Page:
Greetings from the 20stuffers!
It's been just about seven months since our former daughter, "Joy", left for her new family. I know that a few of our readers follow the blog of her new family, so you know how well she is doing, but I thought for the rest of anyone who reads our blog that it would be appropriate to offer an update.
First, a bit of background for anyone coming across this blog for the first time. In August of 2011 we heard about a teen girl about to age out of orphan care in China, and we were told that she had cardiac disease, Juvenile Rheumatoid Arthritis, and one other health situation. We were not interested in adopting a teen but couldn't bear the thought of this girl living on the streets. We also barely had $100 in the bank but were told we'd need $12,000 to add her to our dossier (we were already in the process of adopting an eight-year-old girl, our Sunshine). I asked the agency for three days to pray about it, and within three days, God provided $15,000 -- enough for the dossier AND for her airfare and hotel expenses. Overwhelmed, we were certain He intended for us to adopt her (and still are certain).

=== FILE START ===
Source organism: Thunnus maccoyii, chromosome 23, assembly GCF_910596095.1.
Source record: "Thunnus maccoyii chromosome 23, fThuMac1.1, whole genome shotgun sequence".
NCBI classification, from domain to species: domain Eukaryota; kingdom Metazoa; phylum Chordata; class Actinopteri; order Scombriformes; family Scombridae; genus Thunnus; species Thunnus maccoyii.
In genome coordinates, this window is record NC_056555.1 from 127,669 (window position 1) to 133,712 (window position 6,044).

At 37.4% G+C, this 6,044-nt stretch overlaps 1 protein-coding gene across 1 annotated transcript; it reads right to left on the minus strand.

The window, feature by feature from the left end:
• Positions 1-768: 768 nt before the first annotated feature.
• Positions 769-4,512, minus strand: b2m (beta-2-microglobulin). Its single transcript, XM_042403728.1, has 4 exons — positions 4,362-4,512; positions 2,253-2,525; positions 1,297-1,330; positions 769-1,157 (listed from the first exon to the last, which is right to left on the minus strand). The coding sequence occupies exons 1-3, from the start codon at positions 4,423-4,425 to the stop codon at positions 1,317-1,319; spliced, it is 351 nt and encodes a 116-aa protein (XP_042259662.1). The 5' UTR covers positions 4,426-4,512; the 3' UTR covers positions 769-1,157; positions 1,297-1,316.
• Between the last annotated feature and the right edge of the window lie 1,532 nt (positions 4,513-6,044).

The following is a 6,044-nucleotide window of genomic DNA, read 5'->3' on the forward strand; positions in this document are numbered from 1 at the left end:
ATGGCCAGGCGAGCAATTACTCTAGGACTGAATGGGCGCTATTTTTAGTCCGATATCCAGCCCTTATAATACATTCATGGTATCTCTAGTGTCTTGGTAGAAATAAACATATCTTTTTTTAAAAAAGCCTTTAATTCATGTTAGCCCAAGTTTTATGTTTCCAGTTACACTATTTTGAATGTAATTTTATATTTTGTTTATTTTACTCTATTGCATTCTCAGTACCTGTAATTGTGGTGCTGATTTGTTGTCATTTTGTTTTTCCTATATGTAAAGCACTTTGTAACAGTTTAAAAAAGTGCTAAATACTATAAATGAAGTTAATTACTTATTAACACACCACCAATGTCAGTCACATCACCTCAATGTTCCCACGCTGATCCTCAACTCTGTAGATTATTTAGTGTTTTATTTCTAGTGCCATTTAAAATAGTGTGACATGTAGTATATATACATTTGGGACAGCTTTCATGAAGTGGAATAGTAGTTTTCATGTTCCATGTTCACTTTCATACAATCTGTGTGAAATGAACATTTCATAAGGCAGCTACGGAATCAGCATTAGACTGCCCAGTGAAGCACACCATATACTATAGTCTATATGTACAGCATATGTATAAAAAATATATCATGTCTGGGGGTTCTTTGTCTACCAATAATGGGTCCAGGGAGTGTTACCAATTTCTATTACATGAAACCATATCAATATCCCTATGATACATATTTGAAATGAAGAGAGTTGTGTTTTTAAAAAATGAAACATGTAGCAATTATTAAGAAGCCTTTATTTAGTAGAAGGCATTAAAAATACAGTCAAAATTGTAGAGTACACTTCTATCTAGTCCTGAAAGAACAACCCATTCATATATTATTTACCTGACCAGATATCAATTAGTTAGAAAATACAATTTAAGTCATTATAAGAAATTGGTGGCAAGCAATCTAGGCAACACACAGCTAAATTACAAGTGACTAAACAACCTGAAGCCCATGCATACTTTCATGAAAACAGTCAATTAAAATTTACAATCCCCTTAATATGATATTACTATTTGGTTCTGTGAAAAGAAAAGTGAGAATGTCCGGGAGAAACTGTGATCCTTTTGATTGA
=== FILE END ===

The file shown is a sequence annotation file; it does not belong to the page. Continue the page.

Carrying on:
Six weeks later Joy was in our home, and she was anything but joy-filled. Already angry about her unexpected adoption, she misinterpreted a number of events that happened early on and dug in with a fierce determination to have as little to do with us as possible. In our ignorance we pretty much paved the way for her to fulfill that goal. However, I was certain that she was "a star waiting to shine" and that she simply needed a second chance, a fresh opportunity to be a beloved daughter. Through an amazing series of events that I have to believe God orchestrated once it was obvious Joy was not going to attach to us, a new family came forward, and Joy was in their home within one month.
In the blogpost in which I announced that Joy was with her new family, I predicted she would go through a rejection time with the new family, but "secretly" I had very high hopes that she wouldn't, and I am thrilled to tell you that has been the case! By God's great and marvelous mercy, this lovely girl began blending in with her new family almost immediately and has never gone through that rejection stage. The family dynamics are such a better match for her in her new family. She is no longer the oldest child but one of the youngest. The family has no preschoolers in diapers, racing about the house and stomping little feet on wooden floors. :-) The family has other, older adoptees from China who had made at least some peace with their adoption by the time Joy arrived. Her mama has exactly the kind of personality I had prayed for, the kind that I had noticed from Joy's first weeks with us was the kind that Joy responds to best, AND the mama is a pediatric nurse! How good is our God! The family also has several pets, something Joy had longed for at our house -- the only Americans she knew in her former country had a dog in their apartment, and Joy loved the dog.